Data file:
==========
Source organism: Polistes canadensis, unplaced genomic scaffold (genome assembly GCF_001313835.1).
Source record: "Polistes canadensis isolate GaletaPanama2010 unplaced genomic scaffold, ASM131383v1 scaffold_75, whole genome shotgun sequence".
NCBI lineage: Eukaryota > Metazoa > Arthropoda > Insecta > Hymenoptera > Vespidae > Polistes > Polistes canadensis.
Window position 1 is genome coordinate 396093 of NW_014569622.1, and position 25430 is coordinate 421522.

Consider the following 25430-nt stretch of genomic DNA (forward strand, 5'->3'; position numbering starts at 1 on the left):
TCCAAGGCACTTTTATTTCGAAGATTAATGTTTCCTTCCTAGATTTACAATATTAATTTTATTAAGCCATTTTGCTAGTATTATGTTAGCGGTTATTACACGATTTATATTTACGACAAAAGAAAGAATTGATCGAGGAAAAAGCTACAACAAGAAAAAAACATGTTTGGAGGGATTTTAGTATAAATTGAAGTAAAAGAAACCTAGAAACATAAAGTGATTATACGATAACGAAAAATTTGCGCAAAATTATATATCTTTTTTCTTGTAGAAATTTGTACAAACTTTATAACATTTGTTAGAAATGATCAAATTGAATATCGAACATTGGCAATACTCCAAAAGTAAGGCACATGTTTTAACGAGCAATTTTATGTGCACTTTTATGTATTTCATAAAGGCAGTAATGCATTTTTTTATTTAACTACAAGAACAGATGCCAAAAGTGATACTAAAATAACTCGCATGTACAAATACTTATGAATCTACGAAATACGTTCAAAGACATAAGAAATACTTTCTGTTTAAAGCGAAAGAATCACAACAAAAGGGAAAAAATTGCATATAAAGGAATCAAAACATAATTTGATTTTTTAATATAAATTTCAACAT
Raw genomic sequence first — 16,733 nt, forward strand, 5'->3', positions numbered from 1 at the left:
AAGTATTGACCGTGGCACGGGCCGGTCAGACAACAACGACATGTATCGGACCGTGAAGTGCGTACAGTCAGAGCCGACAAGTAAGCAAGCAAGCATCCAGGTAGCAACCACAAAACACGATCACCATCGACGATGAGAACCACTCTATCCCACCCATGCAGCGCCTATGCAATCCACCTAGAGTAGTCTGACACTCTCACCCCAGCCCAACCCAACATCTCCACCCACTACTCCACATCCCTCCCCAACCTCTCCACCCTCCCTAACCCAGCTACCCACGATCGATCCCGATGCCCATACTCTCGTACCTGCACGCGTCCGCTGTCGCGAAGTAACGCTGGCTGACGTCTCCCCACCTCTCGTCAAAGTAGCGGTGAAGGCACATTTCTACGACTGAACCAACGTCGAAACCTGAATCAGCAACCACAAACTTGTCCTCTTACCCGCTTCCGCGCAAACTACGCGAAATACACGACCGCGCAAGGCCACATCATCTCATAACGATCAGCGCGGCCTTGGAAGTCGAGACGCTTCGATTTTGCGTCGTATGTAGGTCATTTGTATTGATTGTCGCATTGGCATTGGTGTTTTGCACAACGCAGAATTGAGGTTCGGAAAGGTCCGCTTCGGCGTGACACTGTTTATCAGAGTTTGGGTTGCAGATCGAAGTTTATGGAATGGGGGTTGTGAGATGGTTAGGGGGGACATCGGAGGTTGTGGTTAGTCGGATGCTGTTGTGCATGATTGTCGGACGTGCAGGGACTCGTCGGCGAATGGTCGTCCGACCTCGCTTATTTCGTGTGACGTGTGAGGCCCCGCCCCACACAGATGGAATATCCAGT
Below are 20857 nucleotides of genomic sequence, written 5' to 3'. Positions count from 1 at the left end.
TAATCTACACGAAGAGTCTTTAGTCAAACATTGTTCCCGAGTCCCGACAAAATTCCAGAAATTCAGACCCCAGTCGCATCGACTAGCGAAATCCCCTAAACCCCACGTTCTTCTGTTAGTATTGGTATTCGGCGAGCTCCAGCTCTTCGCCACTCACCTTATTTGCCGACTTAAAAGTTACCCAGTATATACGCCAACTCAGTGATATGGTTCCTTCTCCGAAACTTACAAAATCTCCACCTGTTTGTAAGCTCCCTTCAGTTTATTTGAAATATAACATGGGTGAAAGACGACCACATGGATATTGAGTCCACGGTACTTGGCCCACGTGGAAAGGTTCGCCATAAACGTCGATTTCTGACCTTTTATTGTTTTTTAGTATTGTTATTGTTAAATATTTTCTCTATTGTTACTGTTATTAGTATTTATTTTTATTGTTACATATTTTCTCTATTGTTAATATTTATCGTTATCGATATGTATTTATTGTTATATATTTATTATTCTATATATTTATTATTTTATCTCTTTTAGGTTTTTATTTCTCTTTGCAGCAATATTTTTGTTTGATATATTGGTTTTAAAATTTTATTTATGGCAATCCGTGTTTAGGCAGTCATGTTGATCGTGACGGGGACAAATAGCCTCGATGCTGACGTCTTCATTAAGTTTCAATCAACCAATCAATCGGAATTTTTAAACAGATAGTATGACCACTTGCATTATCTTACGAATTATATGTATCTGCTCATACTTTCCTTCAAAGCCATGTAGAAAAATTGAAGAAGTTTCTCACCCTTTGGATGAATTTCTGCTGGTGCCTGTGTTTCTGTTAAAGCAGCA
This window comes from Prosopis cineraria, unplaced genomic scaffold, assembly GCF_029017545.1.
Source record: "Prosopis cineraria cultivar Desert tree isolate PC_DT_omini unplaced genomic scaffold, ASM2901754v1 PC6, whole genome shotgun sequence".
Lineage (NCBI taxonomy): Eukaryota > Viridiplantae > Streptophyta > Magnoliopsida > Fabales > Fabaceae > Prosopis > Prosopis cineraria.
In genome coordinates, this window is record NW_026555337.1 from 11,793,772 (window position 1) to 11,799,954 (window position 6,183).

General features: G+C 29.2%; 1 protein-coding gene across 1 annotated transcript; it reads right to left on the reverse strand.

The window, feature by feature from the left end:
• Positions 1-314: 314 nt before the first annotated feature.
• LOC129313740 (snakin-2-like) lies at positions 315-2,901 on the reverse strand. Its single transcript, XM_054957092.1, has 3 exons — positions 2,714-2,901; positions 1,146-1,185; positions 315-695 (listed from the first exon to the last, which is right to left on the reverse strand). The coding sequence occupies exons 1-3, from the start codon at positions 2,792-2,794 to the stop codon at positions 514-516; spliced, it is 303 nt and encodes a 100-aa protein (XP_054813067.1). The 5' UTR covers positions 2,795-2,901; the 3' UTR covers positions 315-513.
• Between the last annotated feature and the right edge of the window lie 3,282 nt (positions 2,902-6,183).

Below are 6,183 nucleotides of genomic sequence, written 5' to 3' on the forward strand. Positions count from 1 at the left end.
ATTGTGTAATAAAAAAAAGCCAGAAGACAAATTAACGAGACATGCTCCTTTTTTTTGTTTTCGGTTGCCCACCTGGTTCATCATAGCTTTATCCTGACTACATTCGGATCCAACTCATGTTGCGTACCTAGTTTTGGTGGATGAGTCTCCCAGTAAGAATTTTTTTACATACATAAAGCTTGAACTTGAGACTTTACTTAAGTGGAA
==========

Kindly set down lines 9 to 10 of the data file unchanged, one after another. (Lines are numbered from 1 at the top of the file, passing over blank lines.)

Below are 20857 nucleotides of genomic sequence, written 5' to 3'. Positions count from 1 at the left end.
TAATCTACACGAAGAGTCTTTAGTCAAACATTGTTCCCGAGTCCCGACAAAATTCCAGAAATTCAGACCCCAGTCGCATCGACTAGCGAAATCCCCTAAACCCCACGTTCTTCTGTTAGTATTGGTATTCGGCGAGCTCCAGCTCTTCGCCACTCACCTTATTTGCCGACTTAAAAGTTACCCAGTATATACGCCAACTCAGTGATATGGTTCCTTCTCCGAAACTTACAAAATCTCCACCTGTTTGTAAGCTCCCTTCAGTTTATTTGAAATATAACATGGGTGAAAGACGACCACATGGATATTGAGTCCACGGTACTTGGCCCACGTGGAAAGGTTCGCCATAAACGTCGATTTCTGACCTTTTATTGTTTTTTAGTATTGTTATTGTTAAATATTTTCTCTATTGTTACTGTTATTAGTATTTATTTTTATTGTTACATATTTTCTCTATTGTTAATATTTATCGTTATCGATATGTATTTATTGTTATATATTTATTATTCTATATATTTATTATTTTATCTCTTTTAGGTTTTTATTTCTCTTTGCAGCAATATTTTTGTTTGATATATTGGTTTTAAAATTTTATTTATGGCAATCCGTGTTTAGGCAGTCATGTTGATCGTGACGGGGACAAATAGCCTCGATGCTGACGTCTTCATTAAGTTTCAATCAACCAATCAATCGGAATTTTTAAACAGATAGTATGACCACTTGCATTATCTTACGAATTATATGTATCTGCTCATACTTTCCTTCAAAGCCATGTAGAAAAATTGAAGAAGTTTCTCACCCTTTGGATGAATTTCTGCTGGTGCCTGTGTTTCTGTTAAAGCAGCA